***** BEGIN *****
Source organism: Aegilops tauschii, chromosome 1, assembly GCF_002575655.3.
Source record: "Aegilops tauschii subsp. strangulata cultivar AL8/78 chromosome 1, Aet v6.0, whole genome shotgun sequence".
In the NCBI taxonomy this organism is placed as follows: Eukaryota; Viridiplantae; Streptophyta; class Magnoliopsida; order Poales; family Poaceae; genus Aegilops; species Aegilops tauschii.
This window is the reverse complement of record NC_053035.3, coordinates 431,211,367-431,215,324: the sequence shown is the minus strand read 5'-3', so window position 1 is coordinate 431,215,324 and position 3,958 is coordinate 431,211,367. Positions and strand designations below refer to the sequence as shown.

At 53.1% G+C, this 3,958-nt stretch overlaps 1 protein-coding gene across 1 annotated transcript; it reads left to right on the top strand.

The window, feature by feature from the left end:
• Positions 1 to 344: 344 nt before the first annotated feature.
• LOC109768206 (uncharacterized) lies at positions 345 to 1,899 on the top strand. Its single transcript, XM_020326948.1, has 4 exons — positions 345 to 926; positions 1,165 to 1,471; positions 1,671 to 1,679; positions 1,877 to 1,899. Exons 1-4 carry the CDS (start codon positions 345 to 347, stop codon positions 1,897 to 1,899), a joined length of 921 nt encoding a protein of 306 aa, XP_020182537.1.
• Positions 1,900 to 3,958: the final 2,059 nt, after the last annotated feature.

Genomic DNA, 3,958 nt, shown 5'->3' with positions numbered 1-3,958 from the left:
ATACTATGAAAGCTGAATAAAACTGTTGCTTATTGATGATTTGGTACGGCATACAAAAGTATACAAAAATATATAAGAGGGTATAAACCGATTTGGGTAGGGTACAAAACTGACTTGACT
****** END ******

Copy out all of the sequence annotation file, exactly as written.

Source organism: Aegilops tauschii, chromosome 1, assembly GCF_002575655.3.
Source record: "Aegilops tauschii subsp. strangulata cultivar AL8/78 chromosome 1, Aet v6.0, whole genome shotgun sequence".
In the NCBI taxonomy this organism is placed as follows: Eukaryota; Viridiplantae; Streptophyta; class Magnoliopsida; order Poales; family Poaceae; genus Aegilops; species Aegilops tauschii.
This window is the reverse complement of record NC_053035.3, coordinates 431,211,367-431,215,324: the sequence shown is the minus strand read 5'-3', so window position 1 is coordinate 431,215,324 and position 3,958 is coordinate 431,211,367. Positions and strand designations below refer to the sequence as shown.

At 53.1% G+C, this 3,958-nt stretch overlaps 1 protein-coding gene across 1 annotated transcript; it reads left to right on the top strand.

The window, feature by feature from the left end:
• Positions 1 to 344: 344 nt before the first annotated feature.
• LOC109768206 (uncharacterized) lies at positions 345 to 1,899 on the top strand. Its single transcript, XM_020326948.1, has 4 exons — positions 345 to 926; positions 1,165 to 1,471; positions 1,671 to 1,679; positions 1,877 to 1,899. Exons 1-4 carry the CDS (start codon positions 345 to 347, stop codon positions 1,897 to 1,899), a joined length of 921 nt encoding a protein of 306 aa, XP_020182537.1.
• Positions 1,900 to 3,958: the final 2,059 nt, after the last annotated feature.

Genomic DNA, 3,958 nt, shown 5'->3' with positions numbered 1-3,958 from the left:
ATACTATGAAAGCTGAATAAAACTGTTGCTTATTGATGATTTGGTACGGCATACAAAAGTATACAAAAATATATAAGAGGGTATAAACCGATTTGGGTAGGGTACAAAACTGACTTGACT